Types Of Pavements | Flexible vs. Rigid
Pavements form the basic supporting structure in highway transportation. Basically, all hard surfaced pavement types can be categorized into two groups, flexible and rigid.The manner in which the loads are distributed to the subgrade makes the difference between flexible and rigid pavements. Details of these two are presented below:
1. FLEXIBLE PAVEMENTS
Flexible pavements are those which are surfaced with bituminous (or asphalt) materials and they will transmit wheel load stresses to the lower layers by grain-to-grain transfer through the points of contact in the granular structure. The design of flexible pavement is based on load distributing characteristic of the component layers. The black top pavement including water & gravel bound macadam fall in this category. A typical cross section of the flexible pavement is shown below.
2. RIGID PAVEMENTS
Rigid pavements are generally used in constructing airports and major highways, such as those in the interstate highway system. In addition, they commonly serve as heavy-duty industrial floor slabs, port and harbor yard pavements, and heavy-vehicle park or terminal pavements. Like flexible pavements, rigid highway pavements are designed as all-weather, long-lasting structures to serve modern day high-speed traffic. Offering high quality riding surfaces for safe vehicular travel, they function as structural layers to distribute vehicular wheel loads in such a manner that the induced stresses transmitted to the subgrade soil are of acceptable magnitudes.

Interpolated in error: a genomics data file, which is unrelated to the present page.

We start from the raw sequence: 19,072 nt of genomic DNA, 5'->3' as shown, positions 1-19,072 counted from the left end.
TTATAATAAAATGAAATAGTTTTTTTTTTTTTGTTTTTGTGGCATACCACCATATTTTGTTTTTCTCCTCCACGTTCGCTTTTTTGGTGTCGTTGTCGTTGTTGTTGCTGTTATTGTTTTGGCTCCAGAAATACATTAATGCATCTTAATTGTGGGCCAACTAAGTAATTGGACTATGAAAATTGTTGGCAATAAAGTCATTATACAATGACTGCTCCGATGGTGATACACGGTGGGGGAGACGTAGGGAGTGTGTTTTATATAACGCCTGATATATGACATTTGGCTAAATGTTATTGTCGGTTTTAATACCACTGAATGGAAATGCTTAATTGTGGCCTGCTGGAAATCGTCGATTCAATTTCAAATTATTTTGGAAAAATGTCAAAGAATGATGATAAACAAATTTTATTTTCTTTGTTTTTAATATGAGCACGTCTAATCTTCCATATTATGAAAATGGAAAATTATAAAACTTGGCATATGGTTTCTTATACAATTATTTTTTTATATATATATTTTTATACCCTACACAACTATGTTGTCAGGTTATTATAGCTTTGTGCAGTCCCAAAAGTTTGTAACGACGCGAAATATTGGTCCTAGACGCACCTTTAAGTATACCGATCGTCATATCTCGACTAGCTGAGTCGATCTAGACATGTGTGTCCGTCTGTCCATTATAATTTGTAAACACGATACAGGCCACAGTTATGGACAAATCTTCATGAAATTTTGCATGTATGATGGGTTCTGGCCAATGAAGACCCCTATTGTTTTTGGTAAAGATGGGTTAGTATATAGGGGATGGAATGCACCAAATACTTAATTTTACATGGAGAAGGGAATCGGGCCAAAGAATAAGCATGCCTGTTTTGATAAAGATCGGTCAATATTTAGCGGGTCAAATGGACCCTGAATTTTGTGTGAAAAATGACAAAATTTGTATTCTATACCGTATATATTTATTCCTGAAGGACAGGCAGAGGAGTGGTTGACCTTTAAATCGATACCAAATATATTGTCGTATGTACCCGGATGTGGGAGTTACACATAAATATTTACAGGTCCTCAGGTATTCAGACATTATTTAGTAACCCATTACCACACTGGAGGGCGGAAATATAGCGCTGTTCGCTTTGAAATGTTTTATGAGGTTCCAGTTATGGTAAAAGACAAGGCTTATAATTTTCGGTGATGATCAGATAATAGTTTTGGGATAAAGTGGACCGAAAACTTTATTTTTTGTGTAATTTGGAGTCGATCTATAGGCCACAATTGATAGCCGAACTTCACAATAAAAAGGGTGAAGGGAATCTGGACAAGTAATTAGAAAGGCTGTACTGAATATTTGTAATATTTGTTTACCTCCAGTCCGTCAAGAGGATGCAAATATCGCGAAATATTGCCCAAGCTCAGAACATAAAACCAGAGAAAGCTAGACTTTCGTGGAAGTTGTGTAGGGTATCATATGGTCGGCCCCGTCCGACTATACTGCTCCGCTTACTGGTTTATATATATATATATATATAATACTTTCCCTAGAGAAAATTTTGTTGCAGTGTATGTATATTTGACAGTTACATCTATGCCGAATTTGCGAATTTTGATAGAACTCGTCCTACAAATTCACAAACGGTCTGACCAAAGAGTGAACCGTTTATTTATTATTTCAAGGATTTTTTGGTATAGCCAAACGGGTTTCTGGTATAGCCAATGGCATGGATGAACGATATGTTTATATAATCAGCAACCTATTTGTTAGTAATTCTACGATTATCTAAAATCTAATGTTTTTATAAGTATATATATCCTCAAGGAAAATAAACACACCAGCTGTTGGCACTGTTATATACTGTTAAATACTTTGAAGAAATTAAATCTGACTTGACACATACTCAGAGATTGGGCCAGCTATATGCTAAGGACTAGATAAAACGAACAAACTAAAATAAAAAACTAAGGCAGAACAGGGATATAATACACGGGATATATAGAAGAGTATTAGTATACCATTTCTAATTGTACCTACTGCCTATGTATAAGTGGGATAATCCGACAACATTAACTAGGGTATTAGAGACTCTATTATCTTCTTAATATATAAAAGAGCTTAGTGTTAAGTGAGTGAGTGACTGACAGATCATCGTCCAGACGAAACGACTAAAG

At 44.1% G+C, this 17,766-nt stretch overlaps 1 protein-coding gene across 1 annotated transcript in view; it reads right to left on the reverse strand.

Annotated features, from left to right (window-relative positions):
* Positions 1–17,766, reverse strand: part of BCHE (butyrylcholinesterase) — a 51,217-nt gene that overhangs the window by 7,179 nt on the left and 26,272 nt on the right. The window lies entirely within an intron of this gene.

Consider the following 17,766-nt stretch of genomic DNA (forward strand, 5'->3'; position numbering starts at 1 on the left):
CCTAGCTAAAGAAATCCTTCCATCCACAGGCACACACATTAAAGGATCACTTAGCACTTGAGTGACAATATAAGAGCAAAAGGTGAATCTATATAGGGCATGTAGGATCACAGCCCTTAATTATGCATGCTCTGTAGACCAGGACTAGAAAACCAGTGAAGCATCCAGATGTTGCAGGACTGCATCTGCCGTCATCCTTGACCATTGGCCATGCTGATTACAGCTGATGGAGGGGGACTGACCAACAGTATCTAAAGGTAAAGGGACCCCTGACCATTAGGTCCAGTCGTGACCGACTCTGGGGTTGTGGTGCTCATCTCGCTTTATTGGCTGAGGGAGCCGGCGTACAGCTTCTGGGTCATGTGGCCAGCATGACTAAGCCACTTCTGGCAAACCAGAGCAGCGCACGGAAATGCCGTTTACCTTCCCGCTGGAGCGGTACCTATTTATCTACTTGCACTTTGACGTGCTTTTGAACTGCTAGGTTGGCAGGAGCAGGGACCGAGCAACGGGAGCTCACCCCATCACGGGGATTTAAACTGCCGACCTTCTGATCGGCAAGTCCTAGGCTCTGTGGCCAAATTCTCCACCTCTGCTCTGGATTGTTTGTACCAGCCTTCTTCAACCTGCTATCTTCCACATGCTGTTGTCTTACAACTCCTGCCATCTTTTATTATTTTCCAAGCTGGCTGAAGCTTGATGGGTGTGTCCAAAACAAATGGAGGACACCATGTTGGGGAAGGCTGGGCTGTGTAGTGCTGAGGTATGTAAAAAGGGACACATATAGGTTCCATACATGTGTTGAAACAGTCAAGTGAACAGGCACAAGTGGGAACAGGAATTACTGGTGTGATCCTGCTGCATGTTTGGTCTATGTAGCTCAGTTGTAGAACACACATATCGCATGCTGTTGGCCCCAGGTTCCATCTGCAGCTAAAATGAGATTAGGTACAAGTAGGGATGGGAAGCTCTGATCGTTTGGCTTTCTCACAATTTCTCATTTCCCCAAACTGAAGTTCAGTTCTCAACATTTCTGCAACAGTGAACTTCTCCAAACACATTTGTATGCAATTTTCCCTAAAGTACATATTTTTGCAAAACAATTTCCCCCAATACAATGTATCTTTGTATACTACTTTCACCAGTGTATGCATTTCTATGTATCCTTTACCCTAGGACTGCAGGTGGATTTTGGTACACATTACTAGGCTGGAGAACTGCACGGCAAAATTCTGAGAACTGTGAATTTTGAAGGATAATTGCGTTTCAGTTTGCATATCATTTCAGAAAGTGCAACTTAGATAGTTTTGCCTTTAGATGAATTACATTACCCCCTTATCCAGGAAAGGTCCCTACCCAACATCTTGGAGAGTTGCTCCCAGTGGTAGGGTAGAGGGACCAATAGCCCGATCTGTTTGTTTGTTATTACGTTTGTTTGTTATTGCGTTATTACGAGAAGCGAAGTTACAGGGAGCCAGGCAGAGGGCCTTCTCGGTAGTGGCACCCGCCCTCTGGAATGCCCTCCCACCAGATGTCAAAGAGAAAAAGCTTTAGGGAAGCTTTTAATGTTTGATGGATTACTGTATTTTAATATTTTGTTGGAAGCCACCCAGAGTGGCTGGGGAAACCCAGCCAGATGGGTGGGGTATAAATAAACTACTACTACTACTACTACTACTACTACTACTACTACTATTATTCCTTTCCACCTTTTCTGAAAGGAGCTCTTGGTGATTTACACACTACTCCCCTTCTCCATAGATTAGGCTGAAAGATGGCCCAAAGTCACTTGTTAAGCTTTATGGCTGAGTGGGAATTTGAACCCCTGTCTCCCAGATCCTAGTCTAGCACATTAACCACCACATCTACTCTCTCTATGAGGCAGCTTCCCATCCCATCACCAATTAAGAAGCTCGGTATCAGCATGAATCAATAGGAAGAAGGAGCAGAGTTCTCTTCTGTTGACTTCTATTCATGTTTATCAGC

Compared to flexible pavement, rigid pavements are placed either directly on the prepared sub-grade or on a single layer of granular or stabilized material. Since there is only one layer of material between the concrete and the sub-grade, this layer can be called as base or sub-base course.
Comparison of Flexible and Rigid Pavement
Deformation in the sub grade is transferred to the upper layers
Design is based on load distributing characteristics of the component layers
Have low flexural strength
Load is transferred by grain to grain contact
Have low completion cost but repairing cost is high
Have low life span
Surfacing cannot be laid directly on the sub grade but a sub base is needed
No thermal stresses are induced as the pavement have the ability to contract and expand freely
Thats why expansion joints are not needed
Strength of the road is highly dependent on the strength of the sub grade
Rolling of the surfacing is needed
Road can be used for traffic within 24 hours
Force of friction is less Deformation in the sub grade is not transferred to the upper layers.
|Deformation in the sub grade is not transferred to subsequent layers|
Design is based on flexural strength or slab action
Have high flexural strength
No such phenomenon of grain to grain load transfer exists
Have low repairing cost but completion cost is high
Life span is more as compare to flexible
Surfacing can be directly laid on the sub grade
Thermal stresses are more vulnerable to be induced as the ability to contract and expand is very less in concrete
That’s why expansion joints are needed
Strength of the road is less dependent on the strength of the sub grade
Rolling of the surfacing in not needed
Road cannot be used until 14 days of curing